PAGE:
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1981 Martin 7-37K – super rare, clean, sounds and plays great!
This is such a great guitar. Rare and super cool 1981 Martin 7-37K "7/8 dreadnought," scalloped braced spuce top, lightly flamed KOA back and sides, unbound ebony fretboard and ebony bridge. Loud, compact, versatile, responsive, toneful instrument, for performance, recording, the couch, or the road! Especially if you’re thinking about a Collings Baby or a Santa Cruz Firefly, take a look at this 29 YEAR OLD VINTAGE KOA MARTIN!
Martin began their modern renaissance in 1976, with the introduction of the scalloped braced HD-28. Many believe that they built their best guitars EVER during the ten or twelve years which followed, when Martin artisans still were shaping one-piece mahogany necks by hand with a drawknife and a rasp. This guitar has all the classic Martin construction details, such as scalloped bracing with small maple bridgeplate, non-adjustable neck reinforcement, pickguard under the finish, old-style (but smaller – 7/8!) gold Martin decal, gloss body and satin neck finish. The guitar is all stock, except for a replacement bridge by master luthier at Gruhn.
This is a very rare guitar. Martin made, I believe, only 81 of this model, and one of them has LA KONYA inlaid across the fretboard, and you can’t play that, so right there you’re down to only 80 of them. Some doubtless have been modified, damaged or destroyed over the years. There aren’t many of this model to be had, and seldom do they come up for sale. Surely there already are more Collings Babies out there than Martin ever made of this model. And this is a 29 YEAR OLD VINTAGE KOA MARTIN!
Martin called this model a "7/8 dreadnought." The scale length is 23”, nut width is 1-5/8”, 13-3/4" lower bout, 3-1/2" to 4-1/4" body depth. Its size may be in the neighborhood of a parlor guitar, but it sure doesn’t sound like a parlor guitar. It has the character of sound of a dreadnought. The sound is rich, loud, authoritative, and responsive. It’s amazing how much tone comes out of this box – this guitar speaks. Bass is richer than you’d expect from a smaller guitar, mids are round and musical, and treble is fat, with a nice sparkle. The neck is the classic Martin rounded-V neck profile, and the action and neck relief are great – it plays like a dream. The short scale is really cool for working on technique, too, because it gives you extended reach across and along the fretboard, and a powerful physical command of the instrument. Coupled with the rich, responsive tone, this guitar generously rewards the player. And the listener! You’ll smile for miles!
This is a comparatively fancy Martin. The fretboard inlays are almost never seen – they were used only on the few Foden Style D guitars Martin built in the ‘20s, and Martin brought them back only for this guitar and the full size D-37K. Even the sides have multiple binding at the front and back, which carries through at the heel cap for a really nice upscale touch. Rosette is abalone, and the pickguard is a reddish tortoise color that Martin at the time used only on the koa guitars. Tuners are stock Sperzels, nut is stock micarta. The koa is beautifully lightly flamed, much nicer than can be seen in the pics.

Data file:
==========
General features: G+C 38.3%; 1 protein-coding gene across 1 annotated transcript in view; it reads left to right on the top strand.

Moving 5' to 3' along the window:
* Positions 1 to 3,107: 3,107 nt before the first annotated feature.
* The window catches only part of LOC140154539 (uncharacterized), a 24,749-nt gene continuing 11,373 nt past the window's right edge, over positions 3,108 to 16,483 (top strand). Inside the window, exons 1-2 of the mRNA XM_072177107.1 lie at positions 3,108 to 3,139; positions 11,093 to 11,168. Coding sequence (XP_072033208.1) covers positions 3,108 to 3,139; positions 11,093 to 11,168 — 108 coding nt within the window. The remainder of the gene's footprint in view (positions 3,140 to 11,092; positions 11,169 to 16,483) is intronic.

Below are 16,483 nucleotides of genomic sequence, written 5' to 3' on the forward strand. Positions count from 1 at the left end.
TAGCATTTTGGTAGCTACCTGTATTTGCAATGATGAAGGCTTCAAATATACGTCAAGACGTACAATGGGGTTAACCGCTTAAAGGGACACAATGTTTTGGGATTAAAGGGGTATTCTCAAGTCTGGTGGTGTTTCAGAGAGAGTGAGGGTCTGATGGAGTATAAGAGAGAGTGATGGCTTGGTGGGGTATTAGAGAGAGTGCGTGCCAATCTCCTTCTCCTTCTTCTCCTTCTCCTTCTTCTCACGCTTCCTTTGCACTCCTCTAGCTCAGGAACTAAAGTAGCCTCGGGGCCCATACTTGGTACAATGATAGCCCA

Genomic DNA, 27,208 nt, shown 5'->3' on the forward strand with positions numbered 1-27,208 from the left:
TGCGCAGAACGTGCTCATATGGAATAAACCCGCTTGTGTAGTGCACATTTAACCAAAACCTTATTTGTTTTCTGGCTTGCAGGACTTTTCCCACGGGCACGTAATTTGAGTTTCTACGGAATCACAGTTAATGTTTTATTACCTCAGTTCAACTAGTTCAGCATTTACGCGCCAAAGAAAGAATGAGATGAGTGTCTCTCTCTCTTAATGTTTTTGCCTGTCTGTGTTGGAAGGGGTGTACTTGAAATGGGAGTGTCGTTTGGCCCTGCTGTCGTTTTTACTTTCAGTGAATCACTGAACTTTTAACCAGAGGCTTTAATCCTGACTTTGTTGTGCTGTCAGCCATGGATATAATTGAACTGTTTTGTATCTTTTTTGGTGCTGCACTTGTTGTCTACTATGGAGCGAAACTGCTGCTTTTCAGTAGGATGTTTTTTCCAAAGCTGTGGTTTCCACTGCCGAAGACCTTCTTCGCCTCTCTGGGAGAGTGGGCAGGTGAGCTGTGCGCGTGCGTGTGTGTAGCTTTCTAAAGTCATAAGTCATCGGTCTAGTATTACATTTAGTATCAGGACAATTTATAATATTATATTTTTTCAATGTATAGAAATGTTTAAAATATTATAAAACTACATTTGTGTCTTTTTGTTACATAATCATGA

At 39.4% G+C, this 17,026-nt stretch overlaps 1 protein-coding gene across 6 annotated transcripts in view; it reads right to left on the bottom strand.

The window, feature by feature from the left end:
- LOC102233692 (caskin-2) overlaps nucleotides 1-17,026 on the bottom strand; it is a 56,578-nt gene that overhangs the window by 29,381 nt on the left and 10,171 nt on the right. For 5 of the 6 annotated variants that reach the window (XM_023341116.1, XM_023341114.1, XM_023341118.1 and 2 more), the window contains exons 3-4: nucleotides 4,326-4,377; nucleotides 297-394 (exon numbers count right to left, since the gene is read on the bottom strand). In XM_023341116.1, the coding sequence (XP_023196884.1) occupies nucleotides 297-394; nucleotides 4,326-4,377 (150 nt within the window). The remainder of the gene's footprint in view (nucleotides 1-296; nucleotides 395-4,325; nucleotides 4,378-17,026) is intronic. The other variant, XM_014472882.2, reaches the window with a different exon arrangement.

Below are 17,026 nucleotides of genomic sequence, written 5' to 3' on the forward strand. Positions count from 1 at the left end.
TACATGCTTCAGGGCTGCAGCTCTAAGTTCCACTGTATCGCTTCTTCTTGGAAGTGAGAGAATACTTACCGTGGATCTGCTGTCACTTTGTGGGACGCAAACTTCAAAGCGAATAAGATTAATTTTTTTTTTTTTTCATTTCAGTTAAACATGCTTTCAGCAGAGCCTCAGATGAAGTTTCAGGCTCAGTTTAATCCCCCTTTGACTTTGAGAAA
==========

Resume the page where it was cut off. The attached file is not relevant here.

The guitar is really clean, with very light normal handling wear you’d expect on a well-kept thirty year old guitar, and it has a great aged patina. There’s something about snuggling up next to thirty year old aged lacquer that you just don’t get from a new guitar. And after thirty years of aging and playing, this guitar has a depth of tone and response that you just don’t get from a new guitar.
I don’t know why the bridge was replaced; the work already was done when I bought it. The replacement bridge is indistinguishable from the original. You can see very slight indication that the bridge was replaced, but it’s very minor. Gruhn’s luthier did a really good job. There are some lacquer checks, 1/16” to 1/8” long, running on some of the grain lines where they meet the bridge, and a few tiny spots of finish chipping right at the edge of the bridge, mainly directly under the strings. To see it, you really have to put your nose down at the bridge, hold the guitar in just the right light, and make an effort. I’m totally obsessive about my gear, and it hasn’t bothered me once. I believe it won’t bother you, too.
Guitar comes with original Martin molded case, equally clean, maybe cleaner. And the inventory tag from Gruhn, marked at $2500.00.
Check my feedback and bid with confidence. This guitar is a rare little treasure, just a jewel. You’ll be so happy you found it – you’re going to love it!
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